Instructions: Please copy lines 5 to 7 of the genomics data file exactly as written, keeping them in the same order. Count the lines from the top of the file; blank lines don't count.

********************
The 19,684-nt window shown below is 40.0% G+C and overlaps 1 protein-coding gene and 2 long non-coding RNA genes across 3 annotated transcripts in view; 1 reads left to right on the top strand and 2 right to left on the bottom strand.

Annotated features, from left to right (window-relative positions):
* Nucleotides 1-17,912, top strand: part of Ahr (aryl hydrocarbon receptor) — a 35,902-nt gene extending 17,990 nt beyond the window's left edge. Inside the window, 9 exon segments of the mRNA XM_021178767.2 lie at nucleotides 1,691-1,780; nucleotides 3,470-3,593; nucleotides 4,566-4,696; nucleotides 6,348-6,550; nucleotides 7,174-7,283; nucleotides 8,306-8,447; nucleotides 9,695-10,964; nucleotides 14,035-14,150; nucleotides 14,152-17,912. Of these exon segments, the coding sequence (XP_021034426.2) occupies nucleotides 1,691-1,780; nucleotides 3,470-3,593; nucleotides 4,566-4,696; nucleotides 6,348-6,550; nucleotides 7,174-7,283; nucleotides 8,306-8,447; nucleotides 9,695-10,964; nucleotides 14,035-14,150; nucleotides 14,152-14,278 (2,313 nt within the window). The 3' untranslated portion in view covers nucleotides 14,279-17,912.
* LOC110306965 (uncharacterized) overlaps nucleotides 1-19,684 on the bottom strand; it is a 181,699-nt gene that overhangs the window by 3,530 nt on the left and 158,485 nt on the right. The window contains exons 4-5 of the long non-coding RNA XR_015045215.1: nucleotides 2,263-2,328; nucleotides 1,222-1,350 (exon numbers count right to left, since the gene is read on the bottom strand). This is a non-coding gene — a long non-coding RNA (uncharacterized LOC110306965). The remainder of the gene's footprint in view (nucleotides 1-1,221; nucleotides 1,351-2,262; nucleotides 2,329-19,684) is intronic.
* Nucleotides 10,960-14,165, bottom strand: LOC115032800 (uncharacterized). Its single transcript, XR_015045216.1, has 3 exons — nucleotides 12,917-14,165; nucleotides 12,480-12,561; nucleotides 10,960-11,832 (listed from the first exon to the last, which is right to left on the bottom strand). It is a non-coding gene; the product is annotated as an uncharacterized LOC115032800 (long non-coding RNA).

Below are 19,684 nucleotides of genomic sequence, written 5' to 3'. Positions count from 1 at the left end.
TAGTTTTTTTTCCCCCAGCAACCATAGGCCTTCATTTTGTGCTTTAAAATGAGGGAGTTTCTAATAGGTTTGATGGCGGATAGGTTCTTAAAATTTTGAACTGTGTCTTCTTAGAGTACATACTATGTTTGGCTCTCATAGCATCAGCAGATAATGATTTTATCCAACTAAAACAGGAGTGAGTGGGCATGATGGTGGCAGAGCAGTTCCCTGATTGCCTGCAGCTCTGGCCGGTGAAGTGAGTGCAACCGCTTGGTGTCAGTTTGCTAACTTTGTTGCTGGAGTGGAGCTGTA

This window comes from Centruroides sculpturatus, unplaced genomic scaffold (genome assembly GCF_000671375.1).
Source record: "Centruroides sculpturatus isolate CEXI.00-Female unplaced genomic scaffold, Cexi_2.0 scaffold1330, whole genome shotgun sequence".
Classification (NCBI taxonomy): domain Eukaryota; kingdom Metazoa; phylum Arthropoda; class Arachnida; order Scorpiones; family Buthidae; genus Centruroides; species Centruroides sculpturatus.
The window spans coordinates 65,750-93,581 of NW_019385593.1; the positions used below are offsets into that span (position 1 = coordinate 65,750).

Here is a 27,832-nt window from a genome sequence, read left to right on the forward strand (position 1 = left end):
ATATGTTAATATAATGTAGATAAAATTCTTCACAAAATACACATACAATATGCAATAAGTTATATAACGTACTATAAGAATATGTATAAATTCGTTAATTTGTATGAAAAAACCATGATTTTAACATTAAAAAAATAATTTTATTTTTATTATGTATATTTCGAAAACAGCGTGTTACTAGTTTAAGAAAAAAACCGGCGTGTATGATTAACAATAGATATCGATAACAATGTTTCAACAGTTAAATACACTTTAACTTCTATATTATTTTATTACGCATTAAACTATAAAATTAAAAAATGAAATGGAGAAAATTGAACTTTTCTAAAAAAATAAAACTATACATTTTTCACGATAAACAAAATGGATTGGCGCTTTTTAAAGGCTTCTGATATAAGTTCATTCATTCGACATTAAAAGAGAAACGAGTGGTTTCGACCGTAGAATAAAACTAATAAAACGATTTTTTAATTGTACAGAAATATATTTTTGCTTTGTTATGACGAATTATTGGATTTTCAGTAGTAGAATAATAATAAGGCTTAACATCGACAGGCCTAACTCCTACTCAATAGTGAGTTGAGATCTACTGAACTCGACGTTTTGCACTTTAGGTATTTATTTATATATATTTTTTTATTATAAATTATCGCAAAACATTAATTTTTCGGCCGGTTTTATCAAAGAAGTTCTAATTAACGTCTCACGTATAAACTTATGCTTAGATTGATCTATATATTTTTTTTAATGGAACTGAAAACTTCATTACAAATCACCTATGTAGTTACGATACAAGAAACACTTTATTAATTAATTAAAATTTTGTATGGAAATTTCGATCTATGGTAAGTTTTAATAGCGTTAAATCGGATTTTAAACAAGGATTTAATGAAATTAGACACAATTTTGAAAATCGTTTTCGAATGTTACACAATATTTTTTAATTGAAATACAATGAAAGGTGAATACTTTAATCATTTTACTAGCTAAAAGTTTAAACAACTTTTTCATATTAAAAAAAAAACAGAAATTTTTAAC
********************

* Nucleotides 10,960-14,165, bottom strand: LOC115032800 (uncharacterized). Its single transcript, XR_015045216.1, has 3 exons — nucleotides 12,917-14,165; nucleotides 12,480-12,561; nucleotides 10,960-11,832 (listed from the first exon to the last, which is right to left on the bottom strand). It is a non-coding gene; the product is annotated as an uncharacterized LOC115032800 (long non-coding RNA).

Below are 19,684 nucleotides of genomic sequence, written 5' to 3'. Positions count from 1 at the left end.
TAGTTTTTTTTCCCCCAGCAACCATAGGCCTTCATTTTGTGCTTTAAAATGAGGGAGTTTCTAATAGGTTTGATGGCGGATAGGTTCTTAAAATTTTGAACTGTGTCTTCTTAGAGTACATACTATGTTTGGCTCTCATAGCATCAGCAGATAATGATTTTATCCAACTAAAACAGGAGTGAGTGGGCATGATGGTGGCAGAGCAGTTCCCTGATTGCCTGCAGCTCTGGCCGGTGAAGTGAGTGCAACCGCTTGGTGTCAGTTTGCTAACTTTGTTGCTGGAGTGGAGCTGTA